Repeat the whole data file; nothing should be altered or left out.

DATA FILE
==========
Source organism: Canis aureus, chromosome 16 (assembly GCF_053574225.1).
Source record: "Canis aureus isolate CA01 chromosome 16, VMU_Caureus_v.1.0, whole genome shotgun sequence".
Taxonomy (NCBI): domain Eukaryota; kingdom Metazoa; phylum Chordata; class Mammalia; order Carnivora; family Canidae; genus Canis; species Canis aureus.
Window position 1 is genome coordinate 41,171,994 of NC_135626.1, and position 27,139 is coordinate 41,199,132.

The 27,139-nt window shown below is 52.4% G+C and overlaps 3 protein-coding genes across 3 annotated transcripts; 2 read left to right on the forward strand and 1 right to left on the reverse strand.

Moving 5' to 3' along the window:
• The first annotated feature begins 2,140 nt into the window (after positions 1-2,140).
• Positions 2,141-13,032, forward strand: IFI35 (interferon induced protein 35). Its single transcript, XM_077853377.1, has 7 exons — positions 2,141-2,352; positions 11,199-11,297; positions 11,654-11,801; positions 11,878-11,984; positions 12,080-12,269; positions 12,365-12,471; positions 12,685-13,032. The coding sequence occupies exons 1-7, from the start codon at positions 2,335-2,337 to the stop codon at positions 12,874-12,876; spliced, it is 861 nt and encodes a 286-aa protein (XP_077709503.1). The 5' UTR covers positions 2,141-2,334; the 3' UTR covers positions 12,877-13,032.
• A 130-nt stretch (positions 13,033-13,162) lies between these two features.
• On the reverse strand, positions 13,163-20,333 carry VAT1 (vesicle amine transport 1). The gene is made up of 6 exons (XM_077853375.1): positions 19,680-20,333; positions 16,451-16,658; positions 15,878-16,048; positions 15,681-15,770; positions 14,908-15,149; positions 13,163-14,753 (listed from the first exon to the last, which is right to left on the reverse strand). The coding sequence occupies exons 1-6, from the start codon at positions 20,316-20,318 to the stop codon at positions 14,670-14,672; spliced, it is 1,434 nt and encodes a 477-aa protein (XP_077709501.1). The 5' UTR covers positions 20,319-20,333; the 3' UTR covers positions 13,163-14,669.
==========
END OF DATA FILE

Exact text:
Source organism: Canis aureus, chromosome 16 (assembly GCF_053574225.1).
Source record: "Canis aureus isolate CA01 chromosome 16, VMU_Caureus_v.1.0, whole genome shotgun sequence".
Taxonomy (NCBI): domain Eukaryota; kingdom Metazoa; phylum Chordata; class Mammalia; order Carnivora; family Canidae; genus Canis; species Canis aureus.
Window position 1 is genome coordinate 41,171,994 of NC_135626.1, and position 27,139 is coordinate 41,199,132.

The 27,139-nt window shown below is 52.4% G+C and overlaps 3 protein-coding genes across 3 annotated transcripts; 2 read left to right on the forward strand and 1 right to left on the reverse strand.

Moving 5' to 3' along the window:
• The first annotated feature begins 2,140 nt into the window (after positions 1-2,140).
• Positions 2,141-13,032, forward strand: IFI35 (interferon induced protein 35). Its single transcript, XM_077853377.1, has 7 exons — positions 2,141-2,352; positions 11,199-11,297; positions 11,654-11,801; positions 11,878-11,984; positions 12,080-12,269; positions 12,365-12,471; positions 12,685-13,032. The coding sequence occupies exons 1-7, from the start codon at positions 2,335-2,337 to the stop codon at positions 12,874-12,876; spliced, it is 861 nt and encodes a 286-aa protein (XP_077709503.1). The 5' UTR covers positions 2,141-2,334; the 3' UTR covers positions 12,877-13,032.
• A 130-nt stretch (positions 13,033-13,162) lies between these two features.
• On the reverse strand, positions 13,163-20,333 carry VAT1 (vesicle amine transport 1). The gene is made up of 6 exons (XM_077853375.1): positions 19,680-20,333; positions 16,451-16,658; positions 15,878-16,048; positions 15,681-15,770; positions 14,908-15,149; positions 13,163-14,753 (listed from the first exon to the last, which is right to left on the reverse strand). The coding sequence occupies exons 1-6, from the start codon at positions 20,316-20,318 to the stop codon at positions 14,670-14,672; spliced, it is 1,434 nt and encodes a 477-aa protein (XP_077709501.1). The 5' UTR covers positions 20,319-20,333; the 3' UTR covers positions 13,163-14,669.